"It's expensive and it doesn't really help," says Cst. Matthew Gray of the Prince Albert Police Service. "We need to make the distinction between who is a bad person and who is in unfortunate circumstances because there is a huge distinction to be made there. You can't lump an angry kid in with a bad kid."

They looked for a sustainable solution and came up with the Prince Albert Community Mobilization model, or the Hub, to build safer and healthier communities, and reduce crime and victimization.

The Hub is an early intervention process that brings together police, social services, schools, public health and other community service agencies that take an integrated approach to connect individuals and families to services they need within 24 to 48 hours.

"The Hub model is risk driven and evidence based, so certain behaviours, certain types of things that happen in school, show that a particular youth might be on a path to what we call acutely elevated risk," says Gray.

While the Hub is not specifically for youth, a large percentage of their clients are young people and families. And by all the agencies coming together to work collaboratively, they can see the full picture.

If police keep re-arresting someone and don't know what else to do, they bring them to the Hub. Here, they might learn the person also has addiction issues and problems at home whereas working alone, police may never know this. Getting youth the help they need can prevent more problems down the road.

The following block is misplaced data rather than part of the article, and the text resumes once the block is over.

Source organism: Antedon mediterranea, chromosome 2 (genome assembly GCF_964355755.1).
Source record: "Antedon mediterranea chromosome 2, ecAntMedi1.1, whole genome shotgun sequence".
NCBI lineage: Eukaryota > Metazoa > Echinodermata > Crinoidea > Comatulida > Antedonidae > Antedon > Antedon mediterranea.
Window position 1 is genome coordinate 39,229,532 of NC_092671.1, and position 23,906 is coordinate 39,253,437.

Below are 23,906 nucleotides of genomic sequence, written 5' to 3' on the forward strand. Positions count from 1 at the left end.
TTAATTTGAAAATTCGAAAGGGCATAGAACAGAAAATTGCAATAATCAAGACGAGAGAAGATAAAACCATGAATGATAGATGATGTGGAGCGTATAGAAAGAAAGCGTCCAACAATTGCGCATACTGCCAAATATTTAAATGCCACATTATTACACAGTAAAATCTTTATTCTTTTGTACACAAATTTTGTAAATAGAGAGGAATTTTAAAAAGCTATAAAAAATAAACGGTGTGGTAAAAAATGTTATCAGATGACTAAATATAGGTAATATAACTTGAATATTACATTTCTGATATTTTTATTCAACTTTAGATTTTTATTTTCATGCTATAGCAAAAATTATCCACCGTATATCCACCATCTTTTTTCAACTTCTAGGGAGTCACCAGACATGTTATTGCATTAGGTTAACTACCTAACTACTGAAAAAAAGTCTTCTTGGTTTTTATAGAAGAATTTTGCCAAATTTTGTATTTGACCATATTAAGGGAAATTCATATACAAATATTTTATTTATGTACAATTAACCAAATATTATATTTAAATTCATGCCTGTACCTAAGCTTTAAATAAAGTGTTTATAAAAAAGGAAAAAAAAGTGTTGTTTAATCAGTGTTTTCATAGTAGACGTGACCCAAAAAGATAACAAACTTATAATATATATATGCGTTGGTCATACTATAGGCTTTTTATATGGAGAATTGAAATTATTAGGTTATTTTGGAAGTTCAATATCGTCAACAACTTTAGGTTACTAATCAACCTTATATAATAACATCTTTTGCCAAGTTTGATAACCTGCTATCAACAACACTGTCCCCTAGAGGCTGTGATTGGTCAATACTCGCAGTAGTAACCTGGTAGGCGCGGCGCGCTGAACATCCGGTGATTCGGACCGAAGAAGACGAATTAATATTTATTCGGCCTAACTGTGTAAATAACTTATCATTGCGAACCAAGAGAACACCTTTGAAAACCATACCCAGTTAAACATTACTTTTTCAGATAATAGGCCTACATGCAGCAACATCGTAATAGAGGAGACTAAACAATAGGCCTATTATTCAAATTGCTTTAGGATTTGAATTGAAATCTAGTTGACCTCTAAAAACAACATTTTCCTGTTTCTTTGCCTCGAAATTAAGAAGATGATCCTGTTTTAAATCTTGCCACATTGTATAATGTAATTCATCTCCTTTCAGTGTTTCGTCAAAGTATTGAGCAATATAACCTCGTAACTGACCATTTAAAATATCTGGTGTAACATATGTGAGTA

"That's the whole point of early intervention," says Gray. "Put the time and effort into early intervention so you don't have to spend a whole lot of time and effort downstream. And that's very large scope, but that's essentially what it is, the whole notion of spending a dime to save a dollar."

With the help and support of Building Partnerships to Reduce Crime (BPRC), a provincial program, the Hub model has spread from Prince Albert to 12 communities in Saskatchewan, and there are versions popping up in Ontario and the United States.

"A lot of communities started to recognize the work that happened in Prince Albert and were excited about the initiative," says Anna Robinson, a consultant with BPRC. "A model like this is key because it's an opportunity to intervene in those critical moments when there is risk and respond right away by connecting somebody to services, to make sure it doesn't get to a point where suppression is needed."

Sgt. Craig Nyirfa and Cst. Jody Culbert from the Saskatoon Police Service are part of the Hub in Saskatoon, Sask., which has been in place for a more than a year.

Nyirfa says the Hub allows police to achieve better outcomes by collaborating with people within the community.

"It's doing business in a different way," says Nyirfa. "To resolve some of these issues, you have to understand first that they cross many different disciplines. The solution is through suppression and enforcement, but also through prevention and intervention."

They're already seeing results.